On the next day, Boaz convened an assembly of their relatives including the relative next in line before him to be Ruth’s guardian-redeemer. The relative accepted the offer initially when he thought his only responsibility was to buy land that belonged to Elimelek, Naomi’s husband [Ruth 4:4]: “I thought I should bring the matter to your attention and suggest that you buy it in the presence of these seated here and in the presence of the elders of my people. If you will redeem it, do so. But if you will not, tell me, so I will know. For no one has the right to do it except you, and I am next in line.” ‘I will redeem it,’ he said.” However, after Boaz explained to him that the responsibility included marrying Ruth in order to maintain the name of Elemelek with his property, the man declined. In the presence of the Council of Relatives, the man ceded the opportunity to Boaz.
Boaz stepped up to the role of guardian-redeemer of Elimelek’s estate and married Ruth as part of the responsibility [Ruth 4:9–10]: “Then Boaz announced to the elders and all the people, ‘Today you are witnesses that I have bought from Naomi all the property of Elimelek, Kilion and Mahlon. I have also acquired Ruth the Moabite, Mahlon’s widow, as my wife, in order to maintain the name of the dead with his property, so that his name will not disappear from among his family or from his hometown. Today you are witnesses!’”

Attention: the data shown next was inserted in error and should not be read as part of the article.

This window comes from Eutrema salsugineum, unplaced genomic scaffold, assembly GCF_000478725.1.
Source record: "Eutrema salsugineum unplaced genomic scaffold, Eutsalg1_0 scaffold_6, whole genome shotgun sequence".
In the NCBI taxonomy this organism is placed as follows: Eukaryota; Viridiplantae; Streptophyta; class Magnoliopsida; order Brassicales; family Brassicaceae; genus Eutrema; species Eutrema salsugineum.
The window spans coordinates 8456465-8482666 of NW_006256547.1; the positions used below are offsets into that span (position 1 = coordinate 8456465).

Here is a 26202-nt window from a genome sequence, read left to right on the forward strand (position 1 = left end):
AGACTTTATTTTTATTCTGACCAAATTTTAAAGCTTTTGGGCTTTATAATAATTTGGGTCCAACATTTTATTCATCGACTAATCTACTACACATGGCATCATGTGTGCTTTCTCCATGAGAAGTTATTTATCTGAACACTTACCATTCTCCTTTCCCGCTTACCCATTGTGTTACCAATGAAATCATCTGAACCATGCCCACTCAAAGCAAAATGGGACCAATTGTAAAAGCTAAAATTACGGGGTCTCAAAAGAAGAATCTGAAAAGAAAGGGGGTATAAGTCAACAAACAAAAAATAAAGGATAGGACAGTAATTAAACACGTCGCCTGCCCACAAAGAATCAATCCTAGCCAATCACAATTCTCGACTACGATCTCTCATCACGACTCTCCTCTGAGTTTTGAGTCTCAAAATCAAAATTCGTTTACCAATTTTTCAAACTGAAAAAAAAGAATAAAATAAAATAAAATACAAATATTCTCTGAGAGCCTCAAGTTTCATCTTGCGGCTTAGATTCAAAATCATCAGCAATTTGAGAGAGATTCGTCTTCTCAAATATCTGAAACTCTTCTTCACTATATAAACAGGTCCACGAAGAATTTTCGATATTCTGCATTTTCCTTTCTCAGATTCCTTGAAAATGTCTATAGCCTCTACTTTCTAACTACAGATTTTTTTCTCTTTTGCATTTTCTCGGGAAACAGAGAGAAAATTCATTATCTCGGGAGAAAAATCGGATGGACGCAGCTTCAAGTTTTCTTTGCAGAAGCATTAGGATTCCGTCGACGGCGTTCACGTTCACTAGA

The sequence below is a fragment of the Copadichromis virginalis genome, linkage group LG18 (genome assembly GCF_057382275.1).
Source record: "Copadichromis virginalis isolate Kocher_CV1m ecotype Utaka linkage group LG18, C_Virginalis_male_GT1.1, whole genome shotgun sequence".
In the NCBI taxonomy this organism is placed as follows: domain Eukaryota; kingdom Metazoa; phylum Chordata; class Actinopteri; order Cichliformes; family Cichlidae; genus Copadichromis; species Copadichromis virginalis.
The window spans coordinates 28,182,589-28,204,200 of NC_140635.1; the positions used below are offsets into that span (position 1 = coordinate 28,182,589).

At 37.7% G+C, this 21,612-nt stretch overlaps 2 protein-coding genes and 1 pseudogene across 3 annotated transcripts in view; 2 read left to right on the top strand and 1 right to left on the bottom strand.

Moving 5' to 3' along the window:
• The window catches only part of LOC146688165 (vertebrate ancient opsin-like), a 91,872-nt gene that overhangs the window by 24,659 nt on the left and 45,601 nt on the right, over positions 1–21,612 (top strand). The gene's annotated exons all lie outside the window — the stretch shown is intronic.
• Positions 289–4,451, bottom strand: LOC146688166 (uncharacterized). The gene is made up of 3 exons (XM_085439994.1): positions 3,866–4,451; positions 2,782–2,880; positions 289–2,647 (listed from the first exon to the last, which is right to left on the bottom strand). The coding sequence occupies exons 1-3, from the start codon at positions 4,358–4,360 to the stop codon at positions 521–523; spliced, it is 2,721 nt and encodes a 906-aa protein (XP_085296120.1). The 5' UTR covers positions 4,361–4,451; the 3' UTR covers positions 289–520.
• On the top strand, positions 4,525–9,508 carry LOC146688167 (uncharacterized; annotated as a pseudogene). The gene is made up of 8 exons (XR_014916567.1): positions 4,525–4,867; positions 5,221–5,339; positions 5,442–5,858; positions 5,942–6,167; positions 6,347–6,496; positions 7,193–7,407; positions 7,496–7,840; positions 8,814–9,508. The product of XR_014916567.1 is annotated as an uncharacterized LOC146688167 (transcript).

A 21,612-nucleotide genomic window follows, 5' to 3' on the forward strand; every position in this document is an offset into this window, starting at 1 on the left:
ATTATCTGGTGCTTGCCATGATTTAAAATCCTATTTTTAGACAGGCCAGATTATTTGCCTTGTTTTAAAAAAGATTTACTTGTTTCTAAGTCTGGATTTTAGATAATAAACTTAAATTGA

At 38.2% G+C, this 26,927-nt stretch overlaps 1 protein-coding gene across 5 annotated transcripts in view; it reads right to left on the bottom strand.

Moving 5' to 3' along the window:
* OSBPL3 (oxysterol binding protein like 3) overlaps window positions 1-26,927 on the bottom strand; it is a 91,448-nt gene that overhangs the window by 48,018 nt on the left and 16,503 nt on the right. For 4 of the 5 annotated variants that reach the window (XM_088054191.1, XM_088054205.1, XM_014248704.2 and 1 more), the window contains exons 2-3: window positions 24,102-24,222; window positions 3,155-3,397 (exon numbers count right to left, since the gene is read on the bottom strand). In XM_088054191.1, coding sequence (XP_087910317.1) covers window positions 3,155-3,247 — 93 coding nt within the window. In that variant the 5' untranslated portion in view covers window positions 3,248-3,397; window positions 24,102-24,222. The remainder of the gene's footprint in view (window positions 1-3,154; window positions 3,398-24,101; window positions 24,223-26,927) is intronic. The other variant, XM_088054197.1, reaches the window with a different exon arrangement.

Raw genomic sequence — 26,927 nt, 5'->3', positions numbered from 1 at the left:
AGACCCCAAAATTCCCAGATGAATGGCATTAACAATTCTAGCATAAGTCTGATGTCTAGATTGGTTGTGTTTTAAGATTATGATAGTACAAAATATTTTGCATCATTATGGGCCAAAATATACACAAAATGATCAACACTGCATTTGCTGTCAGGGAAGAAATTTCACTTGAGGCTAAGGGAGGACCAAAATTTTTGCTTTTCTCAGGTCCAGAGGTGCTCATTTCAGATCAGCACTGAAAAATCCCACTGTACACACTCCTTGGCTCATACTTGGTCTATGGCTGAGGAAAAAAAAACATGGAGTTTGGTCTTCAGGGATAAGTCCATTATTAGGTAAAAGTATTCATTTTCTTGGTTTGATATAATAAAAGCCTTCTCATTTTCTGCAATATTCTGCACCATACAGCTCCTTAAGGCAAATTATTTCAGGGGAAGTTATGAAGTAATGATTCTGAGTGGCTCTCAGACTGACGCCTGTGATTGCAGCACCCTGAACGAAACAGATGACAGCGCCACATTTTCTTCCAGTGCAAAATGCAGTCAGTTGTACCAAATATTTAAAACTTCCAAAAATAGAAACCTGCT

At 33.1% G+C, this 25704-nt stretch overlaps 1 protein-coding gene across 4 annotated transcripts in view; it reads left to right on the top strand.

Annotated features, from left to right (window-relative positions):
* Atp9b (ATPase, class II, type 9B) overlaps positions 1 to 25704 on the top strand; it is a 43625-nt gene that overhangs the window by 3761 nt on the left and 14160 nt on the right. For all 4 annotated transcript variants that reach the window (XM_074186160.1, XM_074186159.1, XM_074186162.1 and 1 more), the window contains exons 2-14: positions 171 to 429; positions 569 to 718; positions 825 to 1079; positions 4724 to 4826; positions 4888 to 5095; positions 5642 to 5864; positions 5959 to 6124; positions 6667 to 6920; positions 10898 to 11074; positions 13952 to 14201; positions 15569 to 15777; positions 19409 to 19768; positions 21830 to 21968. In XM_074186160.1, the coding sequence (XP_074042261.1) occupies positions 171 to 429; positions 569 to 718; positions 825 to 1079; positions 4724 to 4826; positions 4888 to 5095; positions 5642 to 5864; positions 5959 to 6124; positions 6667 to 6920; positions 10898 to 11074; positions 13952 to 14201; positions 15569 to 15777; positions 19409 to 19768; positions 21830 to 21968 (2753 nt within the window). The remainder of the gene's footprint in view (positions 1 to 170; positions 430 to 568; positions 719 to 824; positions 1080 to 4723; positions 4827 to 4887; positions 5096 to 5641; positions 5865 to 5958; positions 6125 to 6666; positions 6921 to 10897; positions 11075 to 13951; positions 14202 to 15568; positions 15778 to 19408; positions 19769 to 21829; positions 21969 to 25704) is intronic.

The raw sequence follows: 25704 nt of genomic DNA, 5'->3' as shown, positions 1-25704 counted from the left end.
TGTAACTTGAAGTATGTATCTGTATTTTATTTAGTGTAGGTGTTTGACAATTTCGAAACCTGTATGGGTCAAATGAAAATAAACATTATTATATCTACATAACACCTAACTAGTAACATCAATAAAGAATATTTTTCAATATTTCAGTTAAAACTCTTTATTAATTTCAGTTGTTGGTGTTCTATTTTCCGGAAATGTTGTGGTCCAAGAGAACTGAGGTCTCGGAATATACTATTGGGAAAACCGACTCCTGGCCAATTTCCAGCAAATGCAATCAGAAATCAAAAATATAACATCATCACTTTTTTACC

It was important to Boaz that the relative next in line before him was offered a fair opportunity to take up the responsibility and that he stepped up to it himself as next in line after the first relative declined. Also, it was important to him that the Council of Relatives witnessed the proceedings. They not only witnessed, but they prayed a blessing on Ruth and Boaz to conclude the proceedings [Ruth 4:11] “Then the elders and all the people at the gate said, ‘We are witnesses. May the Lord make the woman who is coming into your home like Rachel and Leah, who together built up the family of Israel. May you have standing in Ephrathah and be famous in Bethlehem.’” This prayer by the Council of Relatives was prophetic and came through with more than they prayed as we know today.
Opportunity through Kindred Responsibility